The first inhabitants of Australia were the Aborigines, who migrated there at least 40,000 years ago from Southeast Asia. There may have been between a half million to a million Aborigines at the time of European settlement; today about 350,000 live in Australia. .
Dutch, Portuguese, and Spanish ships sighted Australia in the 17th century; the Dutch landed at the Gulf of Carpentaria in 1606. In 1616 the territory became known as New Holland. The British arrived in 1688, but it was not until Captain James Cook’s voyage in 1770 that Great Britain claimed possession of the vast island, calling it New South Wales. A British penal colony was set up at Port Jackson (what is now Sydney) in 1788, and about 161,000 transported English convicts were settled there until the system was suspended in 1839.
Free settlers and former prisoners established six colonies: New South Wales (1786), Tasmania (then Van Diemen’s Land) (1825), Western Australia (1829), South Australia (1834), Victoria (1851), and Queensland (1859). Various gold rushes attracted settlers, as did the mining of other minerals. The six colonies became states and in 1901 federated into the Commonwealth of Australia with a constitution that incorporated British parliamentary and U.S. federal traditions.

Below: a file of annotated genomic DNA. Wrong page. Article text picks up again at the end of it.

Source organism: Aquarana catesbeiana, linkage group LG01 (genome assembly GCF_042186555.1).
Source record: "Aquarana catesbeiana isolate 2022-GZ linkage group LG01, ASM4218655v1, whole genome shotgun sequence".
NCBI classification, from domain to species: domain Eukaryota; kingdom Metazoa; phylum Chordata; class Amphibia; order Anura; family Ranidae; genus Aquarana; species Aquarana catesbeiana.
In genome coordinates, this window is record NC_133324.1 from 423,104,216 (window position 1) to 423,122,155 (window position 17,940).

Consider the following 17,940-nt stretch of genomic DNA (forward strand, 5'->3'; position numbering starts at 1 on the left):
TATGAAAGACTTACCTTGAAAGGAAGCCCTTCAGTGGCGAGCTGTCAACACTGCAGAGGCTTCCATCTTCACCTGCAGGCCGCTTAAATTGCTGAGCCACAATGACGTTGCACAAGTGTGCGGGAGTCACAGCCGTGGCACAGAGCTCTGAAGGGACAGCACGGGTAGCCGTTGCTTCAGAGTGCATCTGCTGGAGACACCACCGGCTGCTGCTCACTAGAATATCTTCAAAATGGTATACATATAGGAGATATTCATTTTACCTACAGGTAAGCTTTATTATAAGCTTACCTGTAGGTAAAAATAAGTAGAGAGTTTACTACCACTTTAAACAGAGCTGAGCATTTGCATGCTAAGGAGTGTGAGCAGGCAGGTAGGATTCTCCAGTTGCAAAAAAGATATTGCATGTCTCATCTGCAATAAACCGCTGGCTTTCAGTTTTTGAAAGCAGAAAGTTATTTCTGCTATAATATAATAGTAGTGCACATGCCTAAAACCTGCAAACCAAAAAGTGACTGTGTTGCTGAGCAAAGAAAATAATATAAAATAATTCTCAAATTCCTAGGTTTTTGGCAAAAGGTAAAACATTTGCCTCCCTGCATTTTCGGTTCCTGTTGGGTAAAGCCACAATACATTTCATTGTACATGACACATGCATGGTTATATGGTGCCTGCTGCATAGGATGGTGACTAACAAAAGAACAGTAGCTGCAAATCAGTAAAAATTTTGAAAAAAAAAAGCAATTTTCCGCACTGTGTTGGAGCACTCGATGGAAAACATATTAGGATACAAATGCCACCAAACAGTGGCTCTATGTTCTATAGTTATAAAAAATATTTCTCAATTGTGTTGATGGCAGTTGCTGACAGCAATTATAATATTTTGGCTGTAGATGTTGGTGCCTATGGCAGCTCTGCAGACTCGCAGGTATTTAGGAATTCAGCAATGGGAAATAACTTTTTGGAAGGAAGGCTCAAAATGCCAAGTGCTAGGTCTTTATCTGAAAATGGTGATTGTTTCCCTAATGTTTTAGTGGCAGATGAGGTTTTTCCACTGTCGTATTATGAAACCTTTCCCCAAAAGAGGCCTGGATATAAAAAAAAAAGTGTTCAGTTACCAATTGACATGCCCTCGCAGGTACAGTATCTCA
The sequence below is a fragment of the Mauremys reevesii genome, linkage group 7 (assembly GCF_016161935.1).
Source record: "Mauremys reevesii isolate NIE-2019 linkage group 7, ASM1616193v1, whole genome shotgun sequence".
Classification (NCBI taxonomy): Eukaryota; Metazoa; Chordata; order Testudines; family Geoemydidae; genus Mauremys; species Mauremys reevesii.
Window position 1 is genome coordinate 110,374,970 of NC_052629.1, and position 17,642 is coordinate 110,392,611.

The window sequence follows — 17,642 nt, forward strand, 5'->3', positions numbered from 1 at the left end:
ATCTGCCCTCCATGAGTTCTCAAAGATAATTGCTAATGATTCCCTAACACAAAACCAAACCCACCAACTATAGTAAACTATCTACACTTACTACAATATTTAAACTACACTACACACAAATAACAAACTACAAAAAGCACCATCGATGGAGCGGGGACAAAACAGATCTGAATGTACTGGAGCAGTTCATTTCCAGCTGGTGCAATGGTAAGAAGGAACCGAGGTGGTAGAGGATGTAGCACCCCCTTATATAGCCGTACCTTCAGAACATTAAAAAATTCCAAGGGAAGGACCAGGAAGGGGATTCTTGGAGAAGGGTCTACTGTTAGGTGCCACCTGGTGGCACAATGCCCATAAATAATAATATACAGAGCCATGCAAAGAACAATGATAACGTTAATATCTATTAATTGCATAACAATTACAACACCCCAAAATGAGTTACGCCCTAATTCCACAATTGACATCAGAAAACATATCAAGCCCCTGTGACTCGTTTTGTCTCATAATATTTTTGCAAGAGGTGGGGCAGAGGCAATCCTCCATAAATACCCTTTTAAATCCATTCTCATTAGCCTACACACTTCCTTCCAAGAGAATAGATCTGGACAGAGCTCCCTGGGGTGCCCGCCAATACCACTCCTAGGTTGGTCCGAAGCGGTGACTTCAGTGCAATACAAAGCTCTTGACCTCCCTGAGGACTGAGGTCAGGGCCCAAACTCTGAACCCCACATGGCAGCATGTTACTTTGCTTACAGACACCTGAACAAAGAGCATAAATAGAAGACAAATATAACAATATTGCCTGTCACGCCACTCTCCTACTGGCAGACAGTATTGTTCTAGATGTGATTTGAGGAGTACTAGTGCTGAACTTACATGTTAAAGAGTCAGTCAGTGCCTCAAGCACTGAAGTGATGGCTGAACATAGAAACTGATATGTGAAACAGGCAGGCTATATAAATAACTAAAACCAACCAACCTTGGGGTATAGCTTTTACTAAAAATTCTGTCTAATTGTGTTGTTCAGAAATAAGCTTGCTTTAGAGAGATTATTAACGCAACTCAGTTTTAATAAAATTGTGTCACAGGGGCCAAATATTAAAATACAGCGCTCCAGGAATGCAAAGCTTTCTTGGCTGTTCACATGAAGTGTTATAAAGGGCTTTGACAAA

The continent of Australia, with the island state of Tasmania, is approximately equal in area to the United States (excluding Alaska and Hawaii). Mountain ranges run from north to south along the east coast, reaching their highest point in Mount Kosciusko (7,308 ft; 2,228 m). The western half of the continent is occupied by a desert plateau that rises into barren, rolling hills near the west coast. The Great Barrier Reef, extending about 1,245 mi (2,000 km), lies along the northeast coast. The island of Tasmania (26,178 sq mi; 67,800 sq km) is off the southeast coast.
While many people think that Sydney is the capital of Australia, the actual capital is the inland city of Canberra. Home to government, several of our Aussie friends describe Canberra as the “town that fun forgot” and we can’t help but agree. Fortunately, Sydney is the cultural and economic epicenter of the country and it is truly one of the world’s great cities. It is easy to spend a week exploring this friendly hospitable city before heading north top fish.
Our main area of interest is the Queensland Territory, in the far north east of the country. North east Queensland is where the Great Barrier Reef is located. Because of its size, there is significant variation in climate across the state. Low rainfall and hot summers are typical for the inland west, a monsoonal ‘wet’ season in the far north, and warm temperate conditions along the coastal strip. This region is an outdoor lover’s dream, with more things to do and places to go than one could possibly do in a lifetime.